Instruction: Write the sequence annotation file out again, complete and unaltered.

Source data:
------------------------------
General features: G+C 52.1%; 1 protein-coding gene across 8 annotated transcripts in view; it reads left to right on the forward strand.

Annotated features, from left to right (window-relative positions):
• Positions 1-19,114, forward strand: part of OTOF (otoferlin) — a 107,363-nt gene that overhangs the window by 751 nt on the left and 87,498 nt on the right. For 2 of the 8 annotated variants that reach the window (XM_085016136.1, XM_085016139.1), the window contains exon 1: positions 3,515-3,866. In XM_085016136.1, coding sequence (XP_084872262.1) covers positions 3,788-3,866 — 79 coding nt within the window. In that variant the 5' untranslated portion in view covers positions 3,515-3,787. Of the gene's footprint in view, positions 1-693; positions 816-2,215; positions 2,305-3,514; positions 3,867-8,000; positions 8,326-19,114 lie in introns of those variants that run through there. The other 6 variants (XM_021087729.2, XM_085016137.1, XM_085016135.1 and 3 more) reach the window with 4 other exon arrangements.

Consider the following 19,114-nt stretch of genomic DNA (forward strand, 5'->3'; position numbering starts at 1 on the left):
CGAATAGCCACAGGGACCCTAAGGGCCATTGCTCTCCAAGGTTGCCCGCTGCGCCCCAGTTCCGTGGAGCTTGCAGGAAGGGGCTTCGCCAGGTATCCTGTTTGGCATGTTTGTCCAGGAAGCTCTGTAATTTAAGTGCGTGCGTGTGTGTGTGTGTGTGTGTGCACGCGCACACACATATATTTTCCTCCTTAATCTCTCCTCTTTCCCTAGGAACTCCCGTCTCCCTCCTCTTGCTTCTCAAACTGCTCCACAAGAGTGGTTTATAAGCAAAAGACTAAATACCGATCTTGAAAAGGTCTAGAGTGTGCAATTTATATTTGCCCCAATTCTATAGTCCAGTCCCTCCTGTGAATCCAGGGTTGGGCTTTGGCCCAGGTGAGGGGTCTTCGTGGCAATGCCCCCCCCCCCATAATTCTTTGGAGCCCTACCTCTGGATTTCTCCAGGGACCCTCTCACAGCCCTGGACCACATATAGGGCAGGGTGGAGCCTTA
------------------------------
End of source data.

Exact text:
General features: G+C 52.1%; 1 protein-coding gene across 8 annotated transcripts in view; it reads left to right on the forward strand.

Annotated features, from left to right (window-relative positions):
• Positions 1-19,114, forward strand: part of OTOF (otoferlin) — a 107,363-nt gene that overhangs the window by 751 nt on the left and 87,498 nt on the right. For 2 of the 8 annotated variants that reach the window (XM_085016136.1, XM_085016139.1), the window contains exon 1: positions 3,515-3,866. In XM_085016136.1, coding sequence (XP_084872262.1) covers positions 3,788-3,866 — 79 coding nt within the window. In that variant the 5' untranslated portion in view covers positions 3,515-3,787. Of the gene's footprint in view, positions 1-693; positions 816-2,215; positions 2,305-3,514; positions 3,867-8,000; positions 8,326-19,114 lie in introns of those variants that run through there. The other 6 variants (XM_021087729.2, XM_085016137.1, XM_085016135.1 and 3 more) reach the window with 4 other exon arrangements.

Consider the following 19,114-nt stretch of genomic DNA (forward strand, 5'->3'; position numbering starts at 1 on the left):
CGAATAGCCACAGGGACCCTAAGGGCCATTGCTCTCCAAGGTTGCCCGCTGCGCCCCAGTTCCGTGGAGCTTGCAGGAAGGGGCTTCGCCAGGTATCCTGTTTGGCATGTTTGTCCAGGAAGCTCTGTAATTTAAGTGCGTGCGTGTGTGTGTGTGTGTGTGTGCACGCGCACACACATATATTTTCCTCCTTAATCTCTCCTCTTTCCCTAGGAACTCCCGTCTCCCTCCTCTTGCTTCTCAAACTGCTCCACAAGAGTGGTTTATAAGCAAAAGACTAAATACCGATCTTGAAAAGGTCTAGAGTGTGCAATTTATATTTGCCCCAATTCTATAGTCCAGTCCCTCCTGTGAATCCAGGGTTGGGCTTTGGCCCAGGTGAGGGGTCTTCGTGGCAATGCCCCCCCCCCCATAATTCTTTGGAGCCCTACCTCTGGATTTCTCCAGGGACCCTCTCACAGCCCTGGACCACATATAGGGCAGGGTGGAGCCTTA